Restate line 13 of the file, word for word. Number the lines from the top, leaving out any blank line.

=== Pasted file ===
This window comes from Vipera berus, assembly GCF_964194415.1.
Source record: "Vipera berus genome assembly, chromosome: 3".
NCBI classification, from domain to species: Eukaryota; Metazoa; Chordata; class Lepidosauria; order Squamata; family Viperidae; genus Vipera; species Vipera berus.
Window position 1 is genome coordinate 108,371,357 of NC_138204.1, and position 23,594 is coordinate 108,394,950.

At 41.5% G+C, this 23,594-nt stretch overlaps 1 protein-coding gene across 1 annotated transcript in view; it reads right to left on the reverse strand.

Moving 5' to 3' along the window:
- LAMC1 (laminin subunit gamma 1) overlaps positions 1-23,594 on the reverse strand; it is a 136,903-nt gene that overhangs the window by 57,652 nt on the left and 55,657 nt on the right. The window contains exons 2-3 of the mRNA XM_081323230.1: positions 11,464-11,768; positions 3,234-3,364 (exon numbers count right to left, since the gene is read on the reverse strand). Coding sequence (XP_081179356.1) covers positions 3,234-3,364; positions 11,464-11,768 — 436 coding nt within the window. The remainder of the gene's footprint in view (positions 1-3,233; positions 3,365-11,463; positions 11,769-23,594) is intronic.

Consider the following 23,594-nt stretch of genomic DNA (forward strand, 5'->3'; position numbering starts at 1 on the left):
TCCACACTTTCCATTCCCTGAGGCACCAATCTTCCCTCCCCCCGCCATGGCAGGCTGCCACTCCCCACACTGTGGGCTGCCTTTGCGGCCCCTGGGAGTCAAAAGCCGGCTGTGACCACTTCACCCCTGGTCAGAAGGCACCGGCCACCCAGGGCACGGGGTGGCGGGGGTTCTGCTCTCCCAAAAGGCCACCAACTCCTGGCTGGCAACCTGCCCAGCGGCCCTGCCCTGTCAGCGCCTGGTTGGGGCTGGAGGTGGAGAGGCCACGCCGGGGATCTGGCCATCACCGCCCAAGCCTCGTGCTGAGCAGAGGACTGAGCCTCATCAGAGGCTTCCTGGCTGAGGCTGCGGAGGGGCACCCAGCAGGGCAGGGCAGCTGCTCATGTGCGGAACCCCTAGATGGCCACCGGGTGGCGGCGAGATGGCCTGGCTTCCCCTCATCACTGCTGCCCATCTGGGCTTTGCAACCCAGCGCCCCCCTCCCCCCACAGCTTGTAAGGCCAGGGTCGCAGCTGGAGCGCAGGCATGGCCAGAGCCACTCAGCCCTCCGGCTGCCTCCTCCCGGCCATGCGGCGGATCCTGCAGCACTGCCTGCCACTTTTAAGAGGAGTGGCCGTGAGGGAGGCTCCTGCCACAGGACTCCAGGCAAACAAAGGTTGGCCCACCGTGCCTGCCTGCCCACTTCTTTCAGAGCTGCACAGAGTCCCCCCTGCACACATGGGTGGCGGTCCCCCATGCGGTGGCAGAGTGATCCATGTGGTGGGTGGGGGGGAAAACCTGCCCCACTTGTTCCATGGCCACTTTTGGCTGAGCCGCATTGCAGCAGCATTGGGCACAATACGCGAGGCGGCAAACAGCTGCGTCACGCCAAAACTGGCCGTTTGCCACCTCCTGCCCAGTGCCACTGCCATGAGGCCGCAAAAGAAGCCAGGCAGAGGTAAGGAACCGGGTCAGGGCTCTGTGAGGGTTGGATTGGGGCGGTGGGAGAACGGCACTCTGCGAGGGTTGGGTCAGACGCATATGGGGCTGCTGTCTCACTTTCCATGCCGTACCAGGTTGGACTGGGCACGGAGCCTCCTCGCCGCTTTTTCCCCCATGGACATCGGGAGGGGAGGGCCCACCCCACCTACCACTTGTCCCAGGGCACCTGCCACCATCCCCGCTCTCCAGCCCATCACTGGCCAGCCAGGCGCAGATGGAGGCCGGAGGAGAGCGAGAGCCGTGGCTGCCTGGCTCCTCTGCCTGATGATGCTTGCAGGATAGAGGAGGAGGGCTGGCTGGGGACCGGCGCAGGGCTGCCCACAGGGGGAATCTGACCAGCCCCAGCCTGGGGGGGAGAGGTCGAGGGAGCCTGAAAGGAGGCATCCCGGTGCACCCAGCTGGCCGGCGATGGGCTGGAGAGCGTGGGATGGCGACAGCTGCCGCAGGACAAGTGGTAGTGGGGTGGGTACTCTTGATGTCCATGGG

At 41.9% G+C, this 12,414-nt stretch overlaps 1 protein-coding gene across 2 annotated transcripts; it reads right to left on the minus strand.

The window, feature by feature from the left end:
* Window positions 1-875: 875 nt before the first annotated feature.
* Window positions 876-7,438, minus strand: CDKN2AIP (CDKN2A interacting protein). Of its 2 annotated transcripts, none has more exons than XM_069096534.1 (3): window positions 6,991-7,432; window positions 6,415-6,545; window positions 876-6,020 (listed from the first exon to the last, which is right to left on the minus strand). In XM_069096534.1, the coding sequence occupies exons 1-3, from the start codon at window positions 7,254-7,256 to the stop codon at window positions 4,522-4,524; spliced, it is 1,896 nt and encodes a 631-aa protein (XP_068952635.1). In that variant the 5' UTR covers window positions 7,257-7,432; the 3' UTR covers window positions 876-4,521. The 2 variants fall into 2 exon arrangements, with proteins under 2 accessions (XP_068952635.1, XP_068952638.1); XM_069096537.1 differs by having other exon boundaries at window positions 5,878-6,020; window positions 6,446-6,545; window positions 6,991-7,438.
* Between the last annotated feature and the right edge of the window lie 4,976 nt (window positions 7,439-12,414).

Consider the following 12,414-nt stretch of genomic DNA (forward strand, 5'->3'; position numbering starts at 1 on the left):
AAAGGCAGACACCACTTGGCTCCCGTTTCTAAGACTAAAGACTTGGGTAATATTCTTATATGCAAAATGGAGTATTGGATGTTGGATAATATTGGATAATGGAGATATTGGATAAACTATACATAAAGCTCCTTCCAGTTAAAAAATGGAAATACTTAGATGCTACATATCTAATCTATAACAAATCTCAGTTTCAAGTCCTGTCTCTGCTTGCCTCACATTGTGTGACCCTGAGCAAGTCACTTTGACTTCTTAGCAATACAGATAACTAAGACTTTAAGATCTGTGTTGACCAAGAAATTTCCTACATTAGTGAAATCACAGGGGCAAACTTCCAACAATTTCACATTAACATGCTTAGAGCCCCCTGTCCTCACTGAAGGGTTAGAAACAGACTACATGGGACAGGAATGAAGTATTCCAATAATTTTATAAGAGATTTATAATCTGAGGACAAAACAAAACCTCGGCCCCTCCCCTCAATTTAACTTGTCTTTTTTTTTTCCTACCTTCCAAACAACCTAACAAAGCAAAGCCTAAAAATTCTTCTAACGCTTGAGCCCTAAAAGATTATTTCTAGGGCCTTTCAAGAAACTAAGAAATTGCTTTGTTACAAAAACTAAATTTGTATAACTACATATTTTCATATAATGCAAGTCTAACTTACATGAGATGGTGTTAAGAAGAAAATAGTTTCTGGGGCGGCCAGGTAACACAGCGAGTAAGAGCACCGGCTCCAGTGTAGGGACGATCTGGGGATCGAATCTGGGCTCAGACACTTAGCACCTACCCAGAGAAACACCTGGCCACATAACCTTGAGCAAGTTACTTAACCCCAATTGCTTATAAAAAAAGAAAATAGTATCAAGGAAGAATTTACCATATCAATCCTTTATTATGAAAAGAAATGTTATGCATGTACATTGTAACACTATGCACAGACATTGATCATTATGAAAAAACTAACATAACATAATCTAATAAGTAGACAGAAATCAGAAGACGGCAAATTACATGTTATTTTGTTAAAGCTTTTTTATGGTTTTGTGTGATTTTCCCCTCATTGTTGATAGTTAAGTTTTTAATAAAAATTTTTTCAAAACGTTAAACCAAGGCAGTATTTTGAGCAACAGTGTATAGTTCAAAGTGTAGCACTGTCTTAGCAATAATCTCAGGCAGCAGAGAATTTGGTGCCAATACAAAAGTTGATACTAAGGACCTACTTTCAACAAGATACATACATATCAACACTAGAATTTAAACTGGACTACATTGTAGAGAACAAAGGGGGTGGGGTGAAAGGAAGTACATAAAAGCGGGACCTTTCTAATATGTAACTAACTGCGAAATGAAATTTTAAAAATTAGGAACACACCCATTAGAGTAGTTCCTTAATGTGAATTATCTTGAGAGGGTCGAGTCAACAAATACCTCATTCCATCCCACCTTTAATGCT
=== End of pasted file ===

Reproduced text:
* Window positions 876-7,438, minus strand: CDKN2AIP (CDKN2A interacting protein). Of its 2 annotated transcripts, none has more exons than XM_069096534.1 (3): window positions 6,991-7,432; window positions 6,415-6,545; window positions 876-6,020 (listed from the first exon to the last, which is right to left on the minus strand). In XM_069096534.1, the coding sequence occupies exons 1-3, from the start codon at window positions 7,254-7,256 to the stop codon at window positions 4,522-4,524; spliced, it is 1,896 nt and encodes a 631-aa protein (XP_068952635.1). In that variant the 5' UTR covers window positions 7,257-7,432; the 3' UTR covers window positions 876-4,521. The 2 variants fall into 2 exon arrangements, with proteins under 2 accessions (XP_068952635.1, XP_068952638.1); XM_069096537.1 differs by having other exon boundaries at window positions 5,878-6,020; window positions 6,446-6,545; window positions 6,991-7,438.